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dandelion
(@dandelion)

Hi all,

I hope you are well and staying strong.

Having read a recovery diary thread on here (from @pokerkidwantstoquit), I felt inspired to start my own in the interest of tracking my journey towards becoming gamble free.

I've been addicted to poker for about 5 years now. I started playing online poker and after about a year went from a break-even player to a winning player. I ended up slowly moving up the stakes until I was playing some of the largest daily tournaments online. It was my obsession - my utter passion, I loved (and still do in many ways) the game and it has such a strong grip on me. Watching hands, analysing the game with friends, qualifying for big tournaments, playing different variants of the game, etc. In my view, it's THE best game in the world - it totally and completely mimics life and has helped me with my thinking and thought processes.

It's given me some amazing experiences. It's allowed me to travel the world. Make amazing friends. Win money I would never have dreamed of. It's been incredible at times. But this is an old story. That was then.  Now things have taken a turn, and it could unravel all of that.

What started as a passion became an obsession and over the last year or two, I've lost sight of the reasons I started playing in the first place. The signs that I could potentially spiral were there from the beginning, they were just too inconvenient to face.  I never had a bankroll that I effectively managed - I would blow my roll frequently and deposit until I was in the hole. I would get unbelievably tilted when I'd lose a hand; I'd be screaming at my computer, break things around the house and punt off in anger. I'd go on sprees of playing way above my stakes and quickly going broke. I remember winning big tournaments and going on tears where I'd punt off everything within a day or two after having won. I'd stay up late, not eat, not communicate with my girlfriend, with friends.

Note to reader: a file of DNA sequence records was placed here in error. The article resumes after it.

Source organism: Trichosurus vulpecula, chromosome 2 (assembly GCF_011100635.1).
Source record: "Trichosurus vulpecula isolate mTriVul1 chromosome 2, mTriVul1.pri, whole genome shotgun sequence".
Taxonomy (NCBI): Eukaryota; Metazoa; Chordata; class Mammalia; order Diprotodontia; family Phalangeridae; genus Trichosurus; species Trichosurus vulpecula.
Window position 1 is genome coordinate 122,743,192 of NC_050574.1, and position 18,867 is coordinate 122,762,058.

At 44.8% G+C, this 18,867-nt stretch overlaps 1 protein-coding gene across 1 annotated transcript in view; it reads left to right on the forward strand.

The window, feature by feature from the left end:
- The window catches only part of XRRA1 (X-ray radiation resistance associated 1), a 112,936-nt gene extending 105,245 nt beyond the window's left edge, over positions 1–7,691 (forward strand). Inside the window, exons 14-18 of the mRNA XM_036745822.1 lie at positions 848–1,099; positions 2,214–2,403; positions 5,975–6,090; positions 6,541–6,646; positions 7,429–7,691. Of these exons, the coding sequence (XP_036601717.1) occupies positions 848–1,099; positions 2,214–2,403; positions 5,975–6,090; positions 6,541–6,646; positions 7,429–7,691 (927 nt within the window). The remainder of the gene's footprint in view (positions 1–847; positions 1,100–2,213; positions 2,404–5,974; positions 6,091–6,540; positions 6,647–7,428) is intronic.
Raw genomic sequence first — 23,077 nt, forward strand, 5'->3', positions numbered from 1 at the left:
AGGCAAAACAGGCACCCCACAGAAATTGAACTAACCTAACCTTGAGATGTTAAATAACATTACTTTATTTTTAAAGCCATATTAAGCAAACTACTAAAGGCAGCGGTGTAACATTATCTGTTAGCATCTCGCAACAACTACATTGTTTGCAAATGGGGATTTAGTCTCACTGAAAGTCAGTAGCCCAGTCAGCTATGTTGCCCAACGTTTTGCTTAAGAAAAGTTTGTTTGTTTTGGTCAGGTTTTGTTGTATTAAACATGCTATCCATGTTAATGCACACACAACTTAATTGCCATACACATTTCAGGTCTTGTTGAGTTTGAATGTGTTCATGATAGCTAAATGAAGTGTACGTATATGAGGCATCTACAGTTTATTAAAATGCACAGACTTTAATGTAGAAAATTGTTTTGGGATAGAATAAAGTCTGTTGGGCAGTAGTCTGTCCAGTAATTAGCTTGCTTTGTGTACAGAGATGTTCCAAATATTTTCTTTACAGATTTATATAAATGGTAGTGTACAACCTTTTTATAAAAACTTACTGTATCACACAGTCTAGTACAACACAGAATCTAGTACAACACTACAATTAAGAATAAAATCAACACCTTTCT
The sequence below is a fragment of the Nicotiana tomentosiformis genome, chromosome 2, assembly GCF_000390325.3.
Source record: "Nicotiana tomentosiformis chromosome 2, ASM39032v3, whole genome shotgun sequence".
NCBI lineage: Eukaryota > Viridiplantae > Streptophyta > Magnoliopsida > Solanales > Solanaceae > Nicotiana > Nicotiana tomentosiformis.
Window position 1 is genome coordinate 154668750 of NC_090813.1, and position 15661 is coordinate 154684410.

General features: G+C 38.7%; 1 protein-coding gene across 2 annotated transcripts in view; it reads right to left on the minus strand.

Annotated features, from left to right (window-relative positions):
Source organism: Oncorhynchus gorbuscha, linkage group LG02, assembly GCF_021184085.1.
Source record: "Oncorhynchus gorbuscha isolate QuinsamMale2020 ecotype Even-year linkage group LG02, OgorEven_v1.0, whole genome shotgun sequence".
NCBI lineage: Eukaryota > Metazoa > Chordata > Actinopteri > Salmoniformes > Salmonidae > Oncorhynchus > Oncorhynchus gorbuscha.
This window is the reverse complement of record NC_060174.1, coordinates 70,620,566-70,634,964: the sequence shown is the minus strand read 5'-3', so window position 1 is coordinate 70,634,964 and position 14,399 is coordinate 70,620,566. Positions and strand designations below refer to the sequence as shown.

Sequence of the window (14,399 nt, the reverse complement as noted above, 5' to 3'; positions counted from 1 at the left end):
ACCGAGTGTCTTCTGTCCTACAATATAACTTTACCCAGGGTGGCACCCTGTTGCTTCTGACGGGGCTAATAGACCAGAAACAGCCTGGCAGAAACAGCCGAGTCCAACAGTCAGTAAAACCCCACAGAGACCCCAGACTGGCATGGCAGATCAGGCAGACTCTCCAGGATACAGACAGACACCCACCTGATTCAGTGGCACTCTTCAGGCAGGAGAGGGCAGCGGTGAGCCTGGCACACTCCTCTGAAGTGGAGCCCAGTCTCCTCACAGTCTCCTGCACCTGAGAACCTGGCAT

Beyond that, poker was a way for me to totally detach and escape from the world. A world that I felt intimidated by and that I didn't want to be a part of. I used it as a shield to hide away and to avoid having to think about my problems: anxiety, depression, low self-esteem, self-worth, a lack of confidence and lack of purpose. But life still ticks along regardless of whether you want to be present or not. And the longer you put your problems at bay, the harder they will be to fix. I've been learning that the hard way over recent months...

Over the last year and a half, poker has been ruining my life. From being a game I'd play strategically and optimally, I have totally lost self-control. No matter how much I deposit and run up - that money will be gone. I have no respect for the money I deposit, it doesn't even feel real. Time and time again I have deposited and lost, deposited and lost, deposited and lost. My mind has done an excellent job at convincing me that it's just a phase and that I'd past it and that I'll be fine and that it wasn't a big deal, etc. etc. but it's become a full-blown addiction that is ruining my health, happiness, wealth, relationships and wellbeing.